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Hazardous area classification


Hazardous area classification is the process of assessing and categorizing areas where the presence of flammable gases, vapours, liquids, combustible dusts, or ignitable fibres may create a risk of fire or explosion. Proper classification helps identify potential hazards and ensures the implementation of appropriate safety measures to mitigate the risks. Here’s an overview of hazardous area classification:

Types of Hazardous Areas:

  1. Flammable Gases and Vapours:
    • Class I (Division 1 and 2): Areas where flammable gases or vapours are present continuously (Division 1) or intermittently (Division 2) under normal operating conditions.
    • Examples: Oil refineries, chemical plants, gas processing facilities.
  1. Combustible Dusts:
    • Class II (Division 1 and 2): Areas where combustible dust particles are present continuously (Division 1) or intermittently (Division 2) under normal operating conditions.
    • Examples: Grain handling facilities, flour mills, woodworking shops.
  1. Ignitable Fibres and Flyings:
    • Class III (Division 1 and 2): Areas where ignitable fibres or flyings are present continuously (Division 1) or intermittently (Division 2) under normal operating conditions.
    • Examples: Textile mills, cotton gins, paper mills.

Classification Methods:

  1. Area Classification: Determine the extent and boundaries of hazardous areas based on the type and frequency of hazardous substances present. This involves assessing factors such as ventilation, process operations, material properties, and historical data.
  2. Zone Classification: Classify hazardous areas into zones based on the likelihood and duration of hazardous substance presence. Zones are designated as Zone 0 (high risk), Zone 1 (medium risk), and Zone 2 (low risk) for gases and vapours, and Zone 20 (high risk), Zone 21 (medium risk), and Zone 22 (low risk) for combustible dusts.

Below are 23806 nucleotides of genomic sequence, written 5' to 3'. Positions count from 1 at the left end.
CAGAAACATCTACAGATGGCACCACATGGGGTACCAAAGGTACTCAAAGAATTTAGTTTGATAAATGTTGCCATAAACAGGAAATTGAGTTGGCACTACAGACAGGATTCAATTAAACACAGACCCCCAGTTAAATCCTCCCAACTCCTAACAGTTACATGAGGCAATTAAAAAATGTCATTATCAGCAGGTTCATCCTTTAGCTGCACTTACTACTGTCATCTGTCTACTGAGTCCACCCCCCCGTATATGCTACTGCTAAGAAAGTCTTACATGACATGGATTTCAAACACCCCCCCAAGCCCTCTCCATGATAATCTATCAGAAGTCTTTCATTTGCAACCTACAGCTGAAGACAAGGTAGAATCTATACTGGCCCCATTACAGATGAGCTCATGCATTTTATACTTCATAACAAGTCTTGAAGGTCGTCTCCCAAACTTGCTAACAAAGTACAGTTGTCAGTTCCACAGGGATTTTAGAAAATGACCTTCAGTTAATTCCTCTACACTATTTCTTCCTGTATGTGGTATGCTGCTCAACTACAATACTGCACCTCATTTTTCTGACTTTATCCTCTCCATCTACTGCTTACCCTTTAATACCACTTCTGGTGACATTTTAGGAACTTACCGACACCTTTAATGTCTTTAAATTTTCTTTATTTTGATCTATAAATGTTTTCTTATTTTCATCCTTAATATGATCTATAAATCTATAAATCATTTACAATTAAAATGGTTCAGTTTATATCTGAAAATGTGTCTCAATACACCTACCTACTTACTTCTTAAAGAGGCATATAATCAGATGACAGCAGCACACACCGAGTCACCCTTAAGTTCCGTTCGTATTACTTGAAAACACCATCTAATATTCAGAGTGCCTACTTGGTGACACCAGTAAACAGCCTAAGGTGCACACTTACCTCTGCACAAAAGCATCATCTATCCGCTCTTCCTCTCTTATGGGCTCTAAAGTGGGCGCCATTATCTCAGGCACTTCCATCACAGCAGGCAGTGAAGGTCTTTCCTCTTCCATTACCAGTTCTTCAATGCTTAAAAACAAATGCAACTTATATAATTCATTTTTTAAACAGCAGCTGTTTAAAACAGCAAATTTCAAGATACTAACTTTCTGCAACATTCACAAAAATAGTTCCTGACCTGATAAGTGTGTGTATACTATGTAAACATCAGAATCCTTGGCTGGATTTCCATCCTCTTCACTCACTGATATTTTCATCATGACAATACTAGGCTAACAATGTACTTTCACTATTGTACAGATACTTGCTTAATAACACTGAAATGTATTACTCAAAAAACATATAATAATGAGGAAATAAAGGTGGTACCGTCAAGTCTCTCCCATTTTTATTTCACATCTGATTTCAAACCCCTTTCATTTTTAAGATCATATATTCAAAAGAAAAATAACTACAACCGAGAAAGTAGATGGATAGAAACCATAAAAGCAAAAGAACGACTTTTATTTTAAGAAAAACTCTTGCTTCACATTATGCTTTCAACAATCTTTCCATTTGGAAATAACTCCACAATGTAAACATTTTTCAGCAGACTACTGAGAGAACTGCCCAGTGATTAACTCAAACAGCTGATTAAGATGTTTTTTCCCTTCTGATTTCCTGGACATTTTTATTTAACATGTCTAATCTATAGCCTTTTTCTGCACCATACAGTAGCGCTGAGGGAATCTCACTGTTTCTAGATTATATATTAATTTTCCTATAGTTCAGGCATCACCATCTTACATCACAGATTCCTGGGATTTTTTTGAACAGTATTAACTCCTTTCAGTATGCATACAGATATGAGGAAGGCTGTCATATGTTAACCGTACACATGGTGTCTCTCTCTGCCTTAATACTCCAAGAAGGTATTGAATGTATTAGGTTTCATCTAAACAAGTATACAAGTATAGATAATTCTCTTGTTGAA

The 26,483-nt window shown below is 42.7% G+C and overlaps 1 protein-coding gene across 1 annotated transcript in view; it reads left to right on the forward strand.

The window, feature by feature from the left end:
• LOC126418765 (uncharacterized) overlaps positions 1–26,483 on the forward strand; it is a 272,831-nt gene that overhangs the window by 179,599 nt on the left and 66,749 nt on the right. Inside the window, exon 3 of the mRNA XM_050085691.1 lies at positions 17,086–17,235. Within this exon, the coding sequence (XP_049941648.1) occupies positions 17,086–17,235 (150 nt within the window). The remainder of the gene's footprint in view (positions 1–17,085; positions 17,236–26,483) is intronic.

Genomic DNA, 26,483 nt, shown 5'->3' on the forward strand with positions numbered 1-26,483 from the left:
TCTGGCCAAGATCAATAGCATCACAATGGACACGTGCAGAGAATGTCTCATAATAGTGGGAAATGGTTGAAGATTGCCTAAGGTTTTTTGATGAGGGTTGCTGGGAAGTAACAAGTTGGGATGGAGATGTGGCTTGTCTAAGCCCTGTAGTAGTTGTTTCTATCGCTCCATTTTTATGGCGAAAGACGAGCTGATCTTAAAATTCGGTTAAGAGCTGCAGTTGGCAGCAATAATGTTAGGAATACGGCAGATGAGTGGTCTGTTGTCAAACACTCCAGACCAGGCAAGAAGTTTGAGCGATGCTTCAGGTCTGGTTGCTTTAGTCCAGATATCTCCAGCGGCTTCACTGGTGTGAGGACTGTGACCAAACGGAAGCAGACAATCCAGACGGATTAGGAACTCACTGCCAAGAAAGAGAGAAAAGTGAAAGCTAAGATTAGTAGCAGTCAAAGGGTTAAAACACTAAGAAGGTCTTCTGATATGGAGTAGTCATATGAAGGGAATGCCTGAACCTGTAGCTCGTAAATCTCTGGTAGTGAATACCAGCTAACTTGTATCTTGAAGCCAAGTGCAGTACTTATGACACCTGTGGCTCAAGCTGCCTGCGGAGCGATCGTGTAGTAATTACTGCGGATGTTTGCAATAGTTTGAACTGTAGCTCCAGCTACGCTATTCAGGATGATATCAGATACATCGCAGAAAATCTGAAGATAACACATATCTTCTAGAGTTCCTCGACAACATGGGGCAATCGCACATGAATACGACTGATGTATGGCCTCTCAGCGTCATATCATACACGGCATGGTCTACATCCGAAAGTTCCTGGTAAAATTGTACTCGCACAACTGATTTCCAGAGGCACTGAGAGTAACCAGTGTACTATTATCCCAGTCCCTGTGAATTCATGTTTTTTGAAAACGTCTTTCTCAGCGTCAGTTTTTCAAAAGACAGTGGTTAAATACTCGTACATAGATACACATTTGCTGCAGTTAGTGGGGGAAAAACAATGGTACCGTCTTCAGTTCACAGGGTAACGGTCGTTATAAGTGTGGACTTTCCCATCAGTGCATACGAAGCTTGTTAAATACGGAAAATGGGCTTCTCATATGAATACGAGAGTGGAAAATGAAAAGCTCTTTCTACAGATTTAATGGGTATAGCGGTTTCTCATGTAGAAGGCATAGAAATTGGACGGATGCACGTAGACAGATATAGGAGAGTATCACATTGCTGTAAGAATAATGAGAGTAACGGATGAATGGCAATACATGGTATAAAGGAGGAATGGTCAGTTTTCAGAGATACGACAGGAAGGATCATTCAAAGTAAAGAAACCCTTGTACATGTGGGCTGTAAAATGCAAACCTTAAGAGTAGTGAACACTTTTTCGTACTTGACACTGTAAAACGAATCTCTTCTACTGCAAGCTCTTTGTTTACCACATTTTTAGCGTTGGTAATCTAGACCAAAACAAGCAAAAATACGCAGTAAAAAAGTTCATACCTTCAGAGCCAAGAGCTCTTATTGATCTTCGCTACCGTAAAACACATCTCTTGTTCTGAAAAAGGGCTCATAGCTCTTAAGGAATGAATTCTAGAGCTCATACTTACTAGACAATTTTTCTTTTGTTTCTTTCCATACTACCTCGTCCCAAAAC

Safety Measures:

Once hazardous areas are classified, appropriate safety measures must be implemented to minimize the risk of fire or explosion, including:

  • Explosion-Proof Equipment: Use equipment designed and certified for use in hazardous areas, such as explosion-proof enclosures, lighting fixtures, switches, and motors.
  • Ventilation: Ensure proper ventilation to control the concentration of hazardous substances within acceptable limits.
  • Electrical Safety: Implement measures to prevent ignition sources, such as intrinsically safe electrical systems, grounding, bonding, and static control.
  • Personal Protective Equipment (PPE): Provide appropriate PPE, such as flame-resistant clothing, goggles, and respirators, for workers operating in hazardous areas.
  • Hazardous Area Signage: Clearly mark hazardous areas with warning signs and labels to alert personnel and visitors to potential dangers.

Regulatory Standards:

Hazardous area classification is governed by various regulatory standards and codes, including:

  • National Electrical Code (NEC) / National Fire Protection Association (NFPA) 70: Provides guidelines for electrical installations in hazardous locations in the United States.
  • International Electrotechnical Commission (IEC) standards: Includes standards such as IEC 60079 series for explosive atmospheres, widely adopted in many countries worldwide.


Hazardous area classification is essential for identifying and mitigating the risks associated with the presence of flammable gases, vapours, combustible dusts, and ignitable fibres. By properly classifying hazardous areas and implementing appropriate safety measures, organizations can protect personnel, property, and the environment from the risk of fire and explosion. Compliance with relevant regulatory standards and codes is critical to ensuring safe operations in hazardous environments.